Saturday, September 14, 2013

Japan Launches Telescope; Orbital Sciences Delays Test Launch

Japan launches new, cheaper rocket

Japan launches the SPRINT-A satellite, the first space telescope designed to observe other planets.
(Image Source: AP Photo/Kyodo News)

By Glenn A. Walsh
Reporting for SpaceWatchtower

Saturday, Japan successfully launched a space telescope into orbit, while Orbital Sciences Corp. delayed launch of a demonstration mission to the International Space Station.

The Japanese Hisaki satellite, also known as the Spectroscopic Planet Observatory for Recognition of Integration of Atmosphere (SPRINT-A), includes an extreme ultraviolet spectrometer which will be used to study atmospheres and magnetospheres surrounding the planets of our solar system.

Launched from Japan's southern main island of Kyushu, the Japan Aerospace Exploration Agency (JAXA) used a new three-stage Epsilon rocket, instead of the space agency's standard H2A rocket. The Epsilon rocket was designed to be a cheaper and more efficient means to send satellites into orbit. With a lower cost launch system, Japan hopes to be more competitive in the international business of launching satellites.

In a NASA news release, it was announced that the Orbital Sciences Corp.launch of its Antares rocket, with a Cygnus spacecraft, in a demonstration mission to the International Space Station (ISS), would be delayed at least 24 hours to Sept. 18.  Cygnus' rendezvous with ISS remains planned for Sept. 22.

Cygnus is an unmanned resupply space capsule designed by Orbital Sciences Corp., as one of several space vehicles destined to resupply the International Space Station with provisions and materials in the future.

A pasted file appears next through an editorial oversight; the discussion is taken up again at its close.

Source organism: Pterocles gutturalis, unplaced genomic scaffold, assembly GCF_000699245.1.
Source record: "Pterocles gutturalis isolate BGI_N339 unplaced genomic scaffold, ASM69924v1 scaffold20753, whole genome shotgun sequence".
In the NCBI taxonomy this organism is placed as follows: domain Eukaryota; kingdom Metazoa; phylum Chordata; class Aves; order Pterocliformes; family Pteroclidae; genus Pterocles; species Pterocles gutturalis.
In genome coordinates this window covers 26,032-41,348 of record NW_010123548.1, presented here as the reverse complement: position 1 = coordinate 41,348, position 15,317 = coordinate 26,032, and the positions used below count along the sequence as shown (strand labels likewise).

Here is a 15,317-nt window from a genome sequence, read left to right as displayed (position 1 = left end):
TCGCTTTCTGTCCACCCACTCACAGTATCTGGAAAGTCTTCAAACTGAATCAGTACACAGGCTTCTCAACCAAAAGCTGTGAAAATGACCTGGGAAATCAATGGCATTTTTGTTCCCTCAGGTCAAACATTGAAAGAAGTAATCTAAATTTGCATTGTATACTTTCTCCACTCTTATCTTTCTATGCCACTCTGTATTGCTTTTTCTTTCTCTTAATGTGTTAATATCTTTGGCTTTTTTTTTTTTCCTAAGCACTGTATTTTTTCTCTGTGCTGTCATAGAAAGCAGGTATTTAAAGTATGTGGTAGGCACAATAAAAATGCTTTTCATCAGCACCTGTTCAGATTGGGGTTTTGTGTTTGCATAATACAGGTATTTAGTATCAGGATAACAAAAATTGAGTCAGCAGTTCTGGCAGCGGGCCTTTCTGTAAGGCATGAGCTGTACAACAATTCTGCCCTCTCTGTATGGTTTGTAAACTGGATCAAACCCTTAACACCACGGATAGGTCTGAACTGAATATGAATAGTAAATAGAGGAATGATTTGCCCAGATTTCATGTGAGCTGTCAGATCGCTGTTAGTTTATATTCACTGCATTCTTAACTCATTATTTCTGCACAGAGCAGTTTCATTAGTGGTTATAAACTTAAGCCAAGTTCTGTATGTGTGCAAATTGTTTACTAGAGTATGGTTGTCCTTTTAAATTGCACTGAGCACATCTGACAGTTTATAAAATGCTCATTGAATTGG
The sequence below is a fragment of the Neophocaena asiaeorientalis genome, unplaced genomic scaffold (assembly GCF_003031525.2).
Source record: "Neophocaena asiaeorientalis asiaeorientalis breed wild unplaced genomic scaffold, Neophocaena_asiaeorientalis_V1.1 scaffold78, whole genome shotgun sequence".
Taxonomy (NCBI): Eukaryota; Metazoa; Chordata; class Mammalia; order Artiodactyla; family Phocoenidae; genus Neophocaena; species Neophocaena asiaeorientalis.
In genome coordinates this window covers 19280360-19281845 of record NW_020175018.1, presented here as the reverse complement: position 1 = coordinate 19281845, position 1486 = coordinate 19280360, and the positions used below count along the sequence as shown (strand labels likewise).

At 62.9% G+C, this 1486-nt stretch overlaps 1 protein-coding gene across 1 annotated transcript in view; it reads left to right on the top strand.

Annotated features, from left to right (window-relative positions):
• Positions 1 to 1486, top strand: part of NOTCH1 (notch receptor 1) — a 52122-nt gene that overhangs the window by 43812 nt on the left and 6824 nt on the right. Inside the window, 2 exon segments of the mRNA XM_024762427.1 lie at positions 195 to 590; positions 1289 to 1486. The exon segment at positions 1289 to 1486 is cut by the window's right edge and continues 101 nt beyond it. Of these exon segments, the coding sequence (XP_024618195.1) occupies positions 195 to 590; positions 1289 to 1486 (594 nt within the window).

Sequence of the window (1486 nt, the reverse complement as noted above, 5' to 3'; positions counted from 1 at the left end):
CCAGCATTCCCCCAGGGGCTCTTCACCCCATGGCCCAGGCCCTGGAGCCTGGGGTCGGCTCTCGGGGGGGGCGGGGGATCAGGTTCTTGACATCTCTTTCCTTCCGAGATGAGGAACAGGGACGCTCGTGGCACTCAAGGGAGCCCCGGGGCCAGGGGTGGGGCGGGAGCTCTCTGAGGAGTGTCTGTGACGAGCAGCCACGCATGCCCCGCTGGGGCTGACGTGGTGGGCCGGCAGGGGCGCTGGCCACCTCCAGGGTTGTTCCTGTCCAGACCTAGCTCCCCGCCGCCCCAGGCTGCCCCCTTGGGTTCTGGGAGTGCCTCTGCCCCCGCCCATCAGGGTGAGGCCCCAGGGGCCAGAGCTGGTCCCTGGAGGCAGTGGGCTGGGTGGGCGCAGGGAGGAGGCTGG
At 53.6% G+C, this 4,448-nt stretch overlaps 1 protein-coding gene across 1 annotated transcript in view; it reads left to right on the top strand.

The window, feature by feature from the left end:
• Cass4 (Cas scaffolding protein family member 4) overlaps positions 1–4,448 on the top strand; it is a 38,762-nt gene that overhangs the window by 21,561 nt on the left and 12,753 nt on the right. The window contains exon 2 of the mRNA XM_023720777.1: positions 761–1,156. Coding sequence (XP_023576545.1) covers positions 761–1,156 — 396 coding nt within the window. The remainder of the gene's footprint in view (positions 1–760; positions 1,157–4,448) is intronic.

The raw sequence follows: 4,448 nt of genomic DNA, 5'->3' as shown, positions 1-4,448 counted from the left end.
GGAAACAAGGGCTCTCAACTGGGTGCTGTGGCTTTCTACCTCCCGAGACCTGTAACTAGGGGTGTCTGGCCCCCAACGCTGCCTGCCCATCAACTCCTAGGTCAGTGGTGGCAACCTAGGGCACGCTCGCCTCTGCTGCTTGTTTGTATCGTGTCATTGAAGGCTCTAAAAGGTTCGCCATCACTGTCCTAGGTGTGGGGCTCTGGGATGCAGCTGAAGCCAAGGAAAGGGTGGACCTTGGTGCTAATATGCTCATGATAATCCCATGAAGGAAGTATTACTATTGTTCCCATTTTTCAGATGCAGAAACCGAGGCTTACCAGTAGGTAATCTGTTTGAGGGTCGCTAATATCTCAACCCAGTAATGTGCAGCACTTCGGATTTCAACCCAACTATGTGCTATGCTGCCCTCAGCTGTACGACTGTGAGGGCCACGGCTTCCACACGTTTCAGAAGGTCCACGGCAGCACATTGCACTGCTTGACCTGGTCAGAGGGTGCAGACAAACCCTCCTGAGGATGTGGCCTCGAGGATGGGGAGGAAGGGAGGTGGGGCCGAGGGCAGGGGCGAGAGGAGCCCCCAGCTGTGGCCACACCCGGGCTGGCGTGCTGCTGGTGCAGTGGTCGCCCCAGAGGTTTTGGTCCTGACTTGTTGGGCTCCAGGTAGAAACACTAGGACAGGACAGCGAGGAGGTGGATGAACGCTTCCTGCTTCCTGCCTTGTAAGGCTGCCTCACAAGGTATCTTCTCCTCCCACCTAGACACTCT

Antares and Cygnus will be launched from NASA's Wallops Island Flight Facility on the Atlantic Coast of Virginia.

This will be the second major space launch from Wallops Island this month. The first, the launch of the LADEE spacecraft mission to the Moon, was launched on the evening of Sept. 6. Although this mission experienced problems immediately after launch, those problems have been resolved, and the LADEE is expected to enter lunar orbit around Oct. 6.

More on the Japanese Hisaki satellite launch:
Link >>> http://finance.yahoo.com/news/japan-launches-cheaper-rocket-050618566.html

More on the Japanese Hisaki satellite: Link >>> http://en.wikipedia.org/wiki/SPRINT-A

NASA News Release, regarding delay in launch of Antares and Cygnus:
Link >>> http://www.nasa.gov/press/2013/september/updated-launch-date-nasa-tv-coverage-for-orbital-sciences-demonstration-mission/#.UjStnEoZR-0

More on the Antares rocket: Link >>> http://en.wikipedia.org/wiki/Antares_%28rocket%29

More on the Cygnus spacecraft: Link >>> http://en.wikipedia.org/wiki/Cygnus_spacecraft

Sources: Associated Press; NASA; Wikipedia.org ; Glenn A. Walsh Reporting for SpaceWatchtower, a project of Friends of the Zeiss.

Related Blog Post ---

Problems After Launch of Moon Probe w/ New Laser-Com System  (2013 Sept. 7):

Link >>> http://spacewatchtower.blogspot.com/2013/09/problems-after-launch-of-moon-probe-w.html


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gaw

Glenn A. Walsh, Project Director,
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